So the take away here is that skype interviews suck. I did learn a lot about how I interview from it, but I sincerely hope I never have to do it again.
I know that, for the most part, I try to keep my blog as light-hearted and cheery as possible. But bear with me friends; this post is much more serious that I normally write. It’s about Solo Traveling.
Solo Traveling. That phrase strikes fear into the heart of many. So many things could go wrong. You could get mugged, or lost, or taken advantage of. It’s perceived to be twice as dangerous for a woman to be traveling alone than for a man. Many people would never even consider to go solo traveling, because they would be afraid. When I decided to take my own solo trip, that’s what I heard. Everyone told me that they were scared for me, that they would be praying for me. They asked if I could take someone with me, or just not go at all. They made me promise over and over again to be safe and smart, to keep in contact so they knew I was okay, to give them an itinerary so they would know where to send the authorities if I went missing.
Now, I’m not scared of much. I’m scared of heights, which is why I took up rock climbing, always insist on going to the highest possible point, and eventually want to go skydiving. I’m afraid of failure, but I attempt new things anyway. I believe it is important to challenge your fears, so that they can’t control you. I was afraid of solo traveling, which was a large part of the reason why I felt that I needed to take the trip. I had been thinking about taking this trip for about a month, but I didn’t really start planning or making reservations until two days before I left. I did everything myself, in an attempt to convince myself that I could do this. I passed around my information to make myself and my friends and family feel better. I packed up my things and I left, just like that.
I got myself to the Hatfield train station and then the London Victoria Coach Station. I took a bus to Paris and explored the city without a map or a plan. I saw so much of the city, places that I have read and dreamed about for as longs as I can remember. I figured out how the public transportation worked, without speaking French, and I found my hostel. I repeated my adventure the next day and found my way to the Paris Maillot bus station, and my bus to Berlin. In Berlin I did the same thing: I wandered around the city, I figured out the metro, I went where I wanted, and I did it all by myself. From Berlin, I got myself safely back to Hatfield.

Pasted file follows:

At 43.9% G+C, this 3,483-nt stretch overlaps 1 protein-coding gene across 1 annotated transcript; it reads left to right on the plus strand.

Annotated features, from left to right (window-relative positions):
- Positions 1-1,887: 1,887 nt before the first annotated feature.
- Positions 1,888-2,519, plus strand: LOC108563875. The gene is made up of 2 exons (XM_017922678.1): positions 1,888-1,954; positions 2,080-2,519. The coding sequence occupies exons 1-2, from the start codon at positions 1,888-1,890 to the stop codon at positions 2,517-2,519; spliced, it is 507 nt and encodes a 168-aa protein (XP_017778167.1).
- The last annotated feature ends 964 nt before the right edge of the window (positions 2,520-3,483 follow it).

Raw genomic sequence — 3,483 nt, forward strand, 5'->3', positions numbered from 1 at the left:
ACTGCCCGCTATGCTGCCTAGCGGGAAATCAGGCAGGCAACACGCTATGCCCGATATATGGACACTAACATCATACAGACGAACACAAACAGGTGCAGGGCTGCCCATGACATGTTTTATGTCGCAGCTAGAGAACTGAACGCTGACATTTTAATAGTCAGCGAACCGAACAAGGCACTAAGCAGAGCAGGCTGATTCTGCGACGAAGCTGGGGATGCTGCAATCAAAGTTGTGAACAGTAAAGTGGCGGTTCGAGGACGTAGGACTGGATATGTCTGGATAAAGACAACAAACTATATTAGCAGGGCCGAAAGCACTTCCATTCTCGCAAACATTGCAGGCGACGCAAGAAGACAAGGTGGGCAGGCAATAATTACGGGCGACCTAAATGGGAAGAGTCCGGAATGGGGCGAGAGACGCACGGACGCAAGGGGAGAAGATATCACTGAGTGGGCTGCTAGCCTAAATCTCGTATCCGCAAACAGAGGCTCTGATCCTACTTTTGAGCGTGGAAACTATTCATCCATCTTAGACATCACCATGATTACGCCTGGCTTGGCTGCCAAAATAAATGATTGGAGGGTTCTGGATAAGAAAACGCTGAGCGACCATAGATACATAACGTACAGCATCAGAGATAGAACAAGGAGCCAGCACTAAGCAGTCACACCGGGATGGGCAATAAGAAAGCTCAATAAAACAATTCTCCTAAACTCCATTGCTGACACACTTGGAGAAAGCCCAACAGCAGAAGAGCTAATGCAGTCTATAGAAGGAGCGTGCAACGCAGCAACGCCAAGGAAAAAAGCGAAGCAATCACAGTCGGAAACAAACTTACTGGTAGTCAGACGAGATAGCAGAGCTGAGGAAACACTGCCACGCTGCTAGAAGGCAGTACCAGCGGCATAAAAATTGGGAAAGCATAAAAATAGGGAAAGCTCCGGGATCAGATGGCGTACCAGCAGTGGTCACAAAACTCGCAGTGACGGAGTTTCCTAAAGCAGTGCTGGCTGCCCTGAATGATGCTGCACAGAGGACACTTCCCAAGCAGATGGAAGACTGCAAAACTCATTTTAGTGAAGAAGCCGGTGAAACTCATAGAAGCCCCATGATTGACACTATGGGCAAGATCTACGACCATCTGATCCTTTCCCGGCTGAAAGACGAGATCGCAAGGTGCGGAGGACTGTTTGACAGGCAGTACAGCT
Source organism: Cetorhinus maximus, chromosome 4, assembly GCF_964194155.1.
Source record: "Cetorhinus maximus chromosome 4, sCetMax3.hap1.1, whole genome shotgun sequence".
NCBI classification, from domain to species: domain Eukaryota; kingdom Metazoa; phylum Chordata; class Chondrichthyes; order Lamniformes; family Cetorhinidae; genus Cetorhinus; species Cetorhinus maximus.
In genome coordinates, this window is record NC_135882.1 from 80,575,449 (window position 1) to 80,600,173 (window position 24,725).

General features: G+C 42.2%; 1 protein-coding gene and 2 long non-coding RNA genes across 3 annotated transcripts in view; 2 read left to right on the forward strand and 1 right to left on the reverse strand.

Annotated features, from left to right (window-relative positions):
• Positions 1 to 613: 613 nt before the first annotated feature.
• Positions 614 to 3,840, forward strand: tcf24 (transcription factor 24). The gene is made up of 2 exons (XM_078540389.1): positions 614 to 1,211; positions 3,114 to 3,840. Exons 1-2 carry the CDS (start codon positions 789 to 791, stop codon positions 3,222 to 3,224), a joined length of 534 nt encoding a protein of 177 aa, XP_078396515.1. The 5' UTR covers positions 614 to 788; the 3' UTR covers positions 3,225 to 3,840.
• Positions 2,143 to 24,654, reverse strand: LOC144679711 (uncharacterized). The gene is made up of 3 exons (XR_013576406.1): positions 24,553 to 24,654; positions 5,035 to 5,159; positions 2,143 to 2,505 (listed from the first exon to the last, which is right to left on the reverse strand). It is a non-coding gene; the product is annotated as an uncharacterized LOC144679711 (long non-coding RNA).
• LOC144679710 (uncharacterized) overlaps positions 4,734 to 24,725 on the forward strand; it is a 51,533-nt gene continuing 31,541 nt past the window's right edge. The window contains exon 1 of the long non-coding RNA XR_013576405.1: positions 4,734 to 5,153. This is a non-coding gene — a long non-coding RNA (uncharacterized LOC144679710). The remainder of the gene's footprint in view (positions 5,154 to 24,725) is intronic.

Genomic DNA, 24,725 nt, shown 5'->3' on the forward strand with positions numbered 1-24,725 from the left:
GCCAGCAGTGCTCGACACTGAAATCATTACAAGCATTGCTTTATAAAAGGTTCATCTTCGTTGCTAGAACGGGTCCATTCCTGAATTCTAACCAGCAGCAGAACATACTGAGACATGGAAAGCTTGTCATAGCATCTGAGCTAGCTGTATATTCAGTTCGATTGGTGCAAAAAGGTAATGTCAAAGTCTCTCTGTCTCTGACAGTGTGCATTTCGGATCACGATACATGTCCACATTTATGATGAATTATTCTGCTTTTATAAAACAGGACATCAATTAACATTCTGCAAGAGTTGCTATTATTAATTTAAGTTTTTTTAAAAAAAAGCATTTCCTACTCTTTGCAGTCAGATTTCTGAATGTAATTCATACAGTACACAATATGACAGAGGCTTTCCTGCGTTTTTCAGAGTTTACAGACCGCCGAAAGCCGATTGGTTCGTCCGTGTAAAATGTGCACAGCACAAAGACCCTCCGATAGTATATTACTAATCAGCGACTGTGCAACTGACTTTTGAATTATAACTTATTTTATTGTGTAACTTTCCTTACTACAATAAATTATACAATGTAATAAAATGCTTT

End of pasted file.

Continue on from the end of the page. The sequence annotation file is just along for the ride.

At some point during the trip, my fear of solo traveling vanish, as if it had never been there in the first place. It’s an amazing thing to know that I can take care of myself. If I can make my way around a city that I’ve never been to before, where I don’t speak the language, then there are probably few things I can’t do.
I think everyone who has the means should consider taking at least one solo trip in their college years. Most people at this age are in a weird transition place between their parents and their future, learning to stand on their own. I know I feel like I’m stuck in some kind of limbo, when I think about how I am an “adult” but there are very few things I’ve ever done on my own. But I feel much more confident in my own abilities now.
As much as it pains my friends and family, I think there will be many more solo trips in my future. I’m not afraid of them anymore, and there is something wonderful about traveling and doing the things you want, without having to answer to anyone else.
For anyone who is still on the fence about solo traveling because of safety, remember; your trip is as safe as you make it. As long as you’re smart it’s not very likely that anything bad will happen. You do have to consider where you are going to travel – I wouldn’t recommend going to a war torn country – but once you’re there, it isn’t much different from being home. Don’t tell strangers where you’re staying or that you’re alone. Keep an eye on your bags. Stay out of sketchy locations, especially at night. But most importantly, remember to enjoy yourself. Solo traveling is an amazing experience; I hope you give it a try.
Bons voyages, and sichere renditen!
(Good travels and safe returns!)